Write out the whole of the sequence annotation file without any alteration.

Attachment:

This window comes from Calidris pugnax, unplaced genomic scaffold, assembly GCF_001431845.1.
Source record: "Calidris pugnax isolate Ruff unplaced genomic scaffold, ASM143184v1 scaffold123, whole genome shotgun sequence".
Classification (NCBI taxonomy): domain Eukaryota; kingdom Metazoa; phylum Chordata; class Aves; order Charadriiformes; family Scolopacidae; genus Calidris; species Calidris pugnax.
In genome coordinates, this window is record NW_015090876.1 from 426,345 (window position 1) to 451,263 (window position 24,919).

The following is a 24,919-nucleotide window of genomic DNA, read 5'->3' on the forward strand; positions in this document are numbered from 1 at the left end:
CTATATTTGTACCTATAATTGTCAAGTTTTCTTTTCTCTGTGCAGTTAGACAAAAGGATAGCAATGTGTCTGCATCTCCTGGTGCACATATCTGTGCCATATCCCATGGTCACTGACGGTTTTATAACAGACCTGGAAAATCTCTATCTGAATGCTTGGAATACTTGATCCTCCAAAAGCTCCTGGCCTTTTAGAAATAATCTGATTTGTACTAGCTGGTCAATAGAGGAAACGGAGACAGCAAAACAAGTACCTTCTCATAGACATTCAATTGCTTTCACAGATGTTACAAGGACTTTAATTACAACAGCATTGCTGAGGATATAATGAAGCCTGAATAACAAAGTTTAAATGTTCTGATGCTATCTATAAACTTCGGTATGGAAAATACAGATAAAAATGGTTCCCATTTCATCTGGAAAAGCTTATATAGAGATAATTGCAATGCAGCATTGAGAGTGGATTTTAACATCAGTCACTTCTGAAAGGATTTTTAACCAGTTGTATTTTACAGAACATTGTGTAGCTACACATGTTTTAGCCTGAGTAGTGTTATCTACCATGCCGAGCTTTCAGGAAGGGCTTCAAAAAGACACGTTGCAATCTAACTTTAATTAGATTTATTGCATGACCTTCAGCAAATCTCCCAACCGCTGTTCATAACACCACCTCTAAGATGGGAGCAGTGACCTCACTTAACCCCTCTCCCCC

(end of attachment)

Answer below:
This window comes from Calidris pugnax, unplaced genomic scaffold, assembly GCF_001431845.1.
Source record: "Calidris pugnax isolate Ruff unplaced genomic scaffold, ASM143184v1 scaffold123, whole genome shotgun sequence".
Classification (NCBI taxonomy): domain Eukaryota; kingdom Metazoa; phylum Chordata; class Aves; order Charadriiformes; family Scolopacidae; genus Calidris; species Calidris pugnax.
In genome coordinates, this window is record NW_015090876.1 from 426,345 (window position 1) to 451,263 (window position 24,919).

The following is a 24,919-nucleotide window of genomic DNA, read 5'->3' on the forward strand; positions in this document are numbered from 1 at the left end:
CTATATTTGTACCTATAATTGTCAAGTTTTCTTTTCTCTGTGCAGTTAGACAAAAGGATAGCAATGTGTCTGCATCTCCTGGTGCACATATCTGTGCCATATCCCATGGTCACTGACGGTTTTATAACAGACCTGGAAAATCTCTATCTGAATGCTTGGAATACTTGATCCTCCAAAAGCTCCTGGCCTTTTAGAAATAATCTGATTTGTACTAGCTGGTCAATAGAGGAAACGGAGACAGCAAAACAAGTACCTTCTCATAGACATTCAATTGCTTTCACAGATGTTACAAGGACTTTAATTACAACAGCATTGCTGAGGATATAATGAAGCCTGAATAACAAAGTTTAAATGTTCTGATGCTATCTATAAACTTCGGTATGGAAAATACAGATAAAAATGGTTCCCATTTCATCTGGAAAAGCTTATATAGAGATAATTGCAATGCAGCATTGAGAGTGGATTTTAACATCAGTCACTTCTGAAAGGATTTTTAACCAGTTGTATTTTACAGAACATTGTGTAGCTACACATGTTTTAGCCTGAGTAGTGTTATCTACCATGCCGAGCTTTCAGGAAGGGCTTCAAAAAGACACGTTGCAATCTAACTTTAATTAGATTTATTGCATGACCTTCAGCAAATCTCCCAACCGCTGTTCATAACACCACCTCTAAGATGGGAGCAGTGACCTCACTTAACCCCTCTCCCCC